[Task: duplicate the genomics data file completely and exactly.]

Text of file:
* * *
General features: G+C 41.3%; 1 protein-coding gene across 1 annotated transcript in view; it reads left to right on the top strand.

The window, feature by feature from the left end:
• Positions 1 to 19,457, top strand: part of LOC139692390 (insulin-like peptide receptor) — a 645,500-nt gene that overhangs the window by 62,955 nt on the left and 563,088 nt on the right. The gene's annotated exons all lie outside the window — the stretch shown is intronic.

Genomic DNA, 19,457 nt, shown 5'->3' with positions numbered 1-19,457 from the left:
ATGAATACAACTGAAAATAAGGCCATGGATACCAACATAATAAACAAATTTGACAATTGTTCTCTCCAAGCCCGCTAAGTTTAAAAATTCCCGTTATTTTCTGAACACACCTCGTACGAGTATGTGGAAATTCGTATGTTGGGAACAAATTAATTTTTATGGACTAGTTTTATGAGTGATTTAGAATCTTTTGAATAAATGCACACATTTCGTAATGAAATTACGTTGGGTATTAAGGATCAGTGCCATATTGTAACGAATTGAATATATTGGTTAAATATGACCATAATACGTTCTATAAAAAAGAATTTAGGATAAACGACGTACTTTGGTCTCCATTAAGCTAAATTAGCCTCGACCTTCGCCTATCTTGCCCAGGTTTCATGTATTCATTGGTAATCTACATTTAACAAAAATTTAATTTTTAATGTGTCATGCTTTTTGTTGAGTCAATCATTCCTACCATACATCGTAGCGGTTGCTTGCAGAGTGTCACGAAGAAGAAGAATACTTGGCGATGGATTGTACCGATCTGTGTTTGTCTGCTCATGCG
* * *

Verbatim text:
General features: G+C 41.3%; 1 protein-coding gene across 1 annotated transcript in view; it reads left to right on the top strand.

The window, feature by feature from the left end:
• Positions 1 to 19,457, top strand: part of LOC139692390 (insulin-like peptide receptor) — a 645,500-nt gene that overhangs the window by 62,955 nt on the left and 563,088 nt on the right. The gene's annotated exons all lie outside the window — the stretch shown is intronic.

Genomic DNA, 19,457 nt, shown 5'->3' with positions numbered 1-19,457 from the left:
ATGAATACAACTGAAAATAAGGCCATGGATACCAACATAATAAACAAATTTGACAATTGTTCTCTCCAAGCCCGCTAAGTTTAAAAATTCCCGTTATTTTCTGAACACACCTCGTACGAGTATGTGGAAATTCGTATGTTGGGAACAAATTAATTTTTATGGACTAGTTTTATGAGTGATTTAGAATCTTTTGAATAAATGCACACATTTCGTAATGAAATTACGTTGGGTATTAAGGATCAGTGCCATATTGTAACGAATTGAATATATTGGTTAAATATGACCATAATACGTTCTATAAAAAAGAATTTAGGATAAACGACGTACTTTGGTCTCCATTAAGCTAAATTAGCCTCGACCTTCGCCTATCTTGCCCAGGTTTCATGTATTCATTGGTAATCTACATTTAACAAAAATTTAATTTTTAATGTGTCATGCTTTTTGTTGAGTCAATCATTCCTACCATACATCGTAGCGGTTGCTTGCAGAGTGTCACGAAGAAGAAGAATACTTGGCGATGGATTGTACCGATCTGTGTTTGTCTGCTCATGCG